Another view looking southeast at Centre Street from Front Street. On the right, the First National Bank stands on the corner. No more Central Hotel, no more trees, no trolley tracks, and look at the cars and buses! Also notice the unusual street light on the left side of the picture, hanging out over the street. Compare this view to the one above of Centre and Front Streets, looking southeast. Similar perspective, but a very different time period.
Centre Street, looking north from South Street. This is a great picture, especially in light of the recent new contruction on this site. In thie photo, on the left in the foreground is the Valley Hotel (with a balcony), and next to it a drug store. On the right in the foreground, real estate and insurance offices. On the right, all the way in the background, you can see what looks like a church steeple. It's the borough building, which at this time still had a steeple. See the photo on my "Municipal Matters" page.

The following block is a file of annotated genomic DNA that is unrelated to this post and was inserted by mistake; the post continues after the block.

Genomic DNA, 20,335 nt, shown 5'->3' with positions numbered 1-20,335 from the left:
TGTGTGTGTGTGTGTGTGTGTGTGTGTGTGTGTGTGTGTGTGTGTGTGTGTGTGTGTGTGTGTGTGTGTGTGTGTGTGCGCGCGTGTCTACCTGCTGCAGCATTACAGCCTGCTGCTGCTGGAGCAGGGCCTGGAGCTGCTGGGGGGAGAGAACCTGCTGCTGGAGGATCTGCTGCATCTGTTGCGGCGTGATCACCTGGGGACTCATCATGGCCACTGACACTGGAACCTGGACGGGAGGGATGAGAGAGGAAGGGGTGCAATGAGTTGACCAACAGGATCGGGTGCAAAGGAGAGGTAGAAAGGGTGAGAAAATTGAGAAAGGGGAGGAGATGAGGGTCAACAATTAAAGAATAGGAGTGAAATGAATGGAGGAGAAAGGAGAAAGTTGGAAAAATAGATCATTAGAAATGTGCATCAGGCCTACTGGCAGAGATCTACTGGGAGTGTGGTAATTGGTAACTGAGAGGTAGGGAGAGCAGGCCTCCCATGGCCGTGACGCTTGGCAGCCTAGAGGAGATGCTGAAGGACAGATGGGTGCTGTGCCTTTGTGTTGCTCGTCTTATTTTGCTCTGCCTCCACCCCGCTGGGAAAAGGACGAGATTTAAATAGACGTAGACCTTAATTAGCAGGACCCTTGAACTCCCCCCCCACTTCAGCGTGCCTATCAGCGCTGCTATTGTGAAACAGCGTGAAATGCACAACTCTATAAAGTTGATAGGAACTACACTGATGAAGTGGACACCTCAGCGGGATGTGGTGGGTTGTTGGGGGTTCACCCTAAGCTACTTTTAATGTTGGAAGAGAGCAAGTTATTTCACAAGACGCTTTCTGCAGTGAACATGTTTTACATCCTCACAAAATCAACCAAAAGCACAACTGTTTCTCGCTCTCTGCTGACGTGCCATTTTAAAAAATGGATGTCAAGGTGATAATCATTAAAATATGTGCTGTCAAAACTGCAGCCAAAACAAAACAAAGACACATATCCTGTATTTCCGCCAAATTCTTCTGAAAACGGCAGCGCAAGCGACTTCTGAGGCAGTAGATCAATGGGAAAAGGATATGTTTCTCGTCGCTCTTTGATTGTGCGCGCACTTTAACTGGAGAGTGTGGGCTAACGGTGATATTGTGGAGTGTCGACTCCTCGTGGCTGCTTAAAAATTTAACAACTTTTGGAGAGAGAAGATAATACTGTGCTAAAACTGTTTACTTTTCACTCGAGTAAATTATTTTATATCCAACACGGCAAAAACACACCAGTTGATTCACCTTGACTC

Centre and Main Streets, looking north. On the left, on the corner, is the Birkbeck block. The tree halfway up the block marks the location of the Central Hotel. In the far distance at the top right you can see that steeple on the Municipal Building. Many of the buildings visible in this picture are still standing and still identifiable.
STREETS RUNNING EAST-WEST: